A REPORT: PEN USA / JAMES SALTER / PLAYBOY
I was in a thrift store buying some clothes last week and under the counter I saw a stack of old Playboy magazines. Although it’s hardly possible to be an adult in America and not have at least a passing acquaintance with hardcore pornography, I realized I couldn’t remember ever having looked inside an actual copy of Playboy. So for $5 I bought the copy on top of the stack, the June 1973 issue featuring Marilyn Cole, playmate of the year, with fiction by Joyce Carol Oates, Robert McNear, and George MacDonald Fraser (yes, the issue contains three short stories).
I haven’t read anything in it yet. I leafed through it and found a relatively tame pictorial, all golden light and modest pubic hair. Also some tone-deaf comics (post-coital woman: “I guess this means I’m not very convincing when I say no”) and lame, topical ad slogans (“the men’s lib watch”). I may never open it again. But I like having it, a quaint yet iconic artifact with a warm, self-satisfied aura.
A few days ago, a friend asked if I wanted to go to the PEN USA awards. Knowing absolutely nothing about the year’s nominees or awards, I said I’d love to. It was last night. I got in a car accident on the way (not at fault), but everything was fine, no harm no foul. The first person I recognized at the awards was James Salter, who I love. I’d recently reread his extraordinary Paris Review interview. (“Salter at one point estimated that he has had eighty-seven hundred martinis in his life.”) A collection of his letters with Robert Phelps, Memorable Days, came out this summer and is lovely. Dusk, his first short story collection, was also just re-released by Modern Library. He said he and his wife Kay had flown out just for this event, at which point I realized that he was one of the evening’s two main honorees. The other was Hugh Hefner.
Hefner was to get an Award of Honor and a First Amendment Award. Old issues of Playboy were being auctioned off. Some for a lot of money. I wondered if mine was worth a lot of money. (It isn’t.) Hefner was a gravitational presence in the room. Everybody who spoke mentioned him. All these men seemed giddy that they were in a room with “Hef” (who wore a black suit with a red shirt and was accompanied everywhere by his two blonde girlfriends and his bodyguards). None of the women did, except one smart and lovely woman who said, “Hef is here… oh God, how do I get his attention? I just want to be a Playmate,” as if she were joking, except secretly I think she wasn’t joking. I went to the bathroom and was at the urinal and Hefner came in, bringing to three the number of famous men I have urinated near (the other two being Martin Amis and James Frey). The bodyguards came in, too. It made me nervous.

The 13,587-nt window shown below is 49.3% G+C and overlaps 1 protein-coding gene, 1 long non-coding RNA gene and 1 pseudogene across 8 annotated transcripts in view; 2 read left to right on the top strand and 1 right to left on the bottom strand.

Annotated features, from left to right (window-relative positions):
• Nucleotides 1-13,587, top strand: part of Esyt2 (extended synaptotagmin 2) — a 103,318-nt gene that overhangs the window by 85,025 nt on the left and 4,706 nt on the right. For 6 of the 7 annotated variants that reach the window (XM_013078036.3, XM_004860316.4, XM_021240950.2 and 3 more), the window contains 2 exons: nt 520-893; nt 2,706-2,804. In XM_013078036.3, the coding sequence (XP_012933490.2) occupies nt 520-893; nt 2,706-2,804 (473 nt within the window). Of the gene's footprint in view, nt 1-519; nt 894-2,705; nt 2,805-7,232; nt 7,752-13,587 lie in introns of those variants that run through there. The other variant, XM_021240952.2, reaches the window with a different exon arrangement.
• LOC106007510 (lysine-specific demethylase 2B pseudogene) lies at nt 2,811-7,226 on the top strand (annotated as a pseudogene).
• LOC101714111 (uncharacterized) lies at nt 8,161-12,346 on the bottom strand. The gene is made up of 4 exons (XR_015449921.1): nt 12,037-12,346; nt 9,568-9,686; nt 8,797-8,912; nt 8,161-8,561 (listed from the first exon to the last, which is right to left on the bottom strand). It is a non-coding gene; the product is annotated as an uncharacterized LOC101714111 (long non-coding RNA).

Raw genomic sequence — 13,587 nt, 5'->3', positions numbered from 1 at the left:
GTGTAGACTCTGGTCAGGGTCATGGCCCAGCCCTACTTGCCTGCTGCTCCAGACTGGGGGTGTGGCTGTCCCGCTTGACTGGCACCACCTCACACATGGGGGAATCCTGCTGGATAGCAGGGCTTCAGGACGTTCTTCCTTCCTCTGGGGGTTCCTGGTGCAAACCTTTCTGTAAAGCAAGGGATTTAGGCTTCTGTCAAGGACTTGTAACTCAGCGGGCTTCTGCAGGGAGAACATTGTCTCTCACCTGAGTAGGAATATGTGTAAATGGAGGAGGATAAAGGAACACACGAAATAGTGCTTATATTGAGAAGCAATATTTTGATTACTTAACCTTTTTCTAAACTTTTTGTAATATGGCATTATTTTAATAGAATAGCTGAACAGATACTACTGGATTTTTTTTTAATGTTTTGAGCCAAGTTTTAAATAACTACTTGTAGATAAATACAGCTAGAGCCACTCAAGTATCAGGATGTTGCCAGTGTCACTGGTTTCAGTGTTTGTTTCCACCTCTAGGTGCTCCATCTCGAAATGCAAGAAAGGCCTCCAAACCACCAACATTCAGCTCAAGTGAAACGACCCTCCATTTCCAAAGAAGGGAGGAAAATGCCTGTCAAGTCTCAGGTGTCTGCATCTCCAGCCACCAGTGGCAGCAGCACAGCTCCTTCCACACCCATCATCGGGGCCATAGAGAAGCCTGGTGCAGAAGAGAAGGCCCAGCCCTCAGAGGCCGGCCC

Hefner tweeted while there. James Salter didn’t. Victor Lodato’s Mathilda Savitch won the award for fiction. Peter Blake, a TV writer/producer, connector, and person-who-seems-to-be-everywhere, won the teleplay award for an episode of House (along with Hefner and Salter, he was the only award recipient with the good sense to keep his speech short). Walter Kirn accepted an award on behalf of the screenwriters of Up in the Air. His speech wasn’t short, but it was funny.
Then Matthew Weiner of Mad Men introduced James Salter. Hefner may have the gravitational force of fame, but Salter has the gravitas. He was receiving a lifetime achievement award. He said, “Lifetime achievement award? You’re probably thinking, just in the nick of time.” He is 85. “But I’m working on a new novel. And I think it’s pretty good. Sometimes books by novelists in their later years are thin or unsurprising. But there’s a photo I keep above my desk, it’s of a race horse…” It is of Red Rum, he said, a horse whose youth was unremarkable, but who won the Grand National late in life–much older than most horses are when they win championships. “So it reminds me,” he said, “sometimes in old age you can still get into the winner’s circle.”
He both took and left the stage to a standing ovation. I found it equally touching and terrifying that James Salter likened himself to Red Rum. I suppose it’s better always to be restless or unsatisfied than to be complacent, regardless of his literary accomplishments. Google does not reveal whether he has ever been published in Playboy.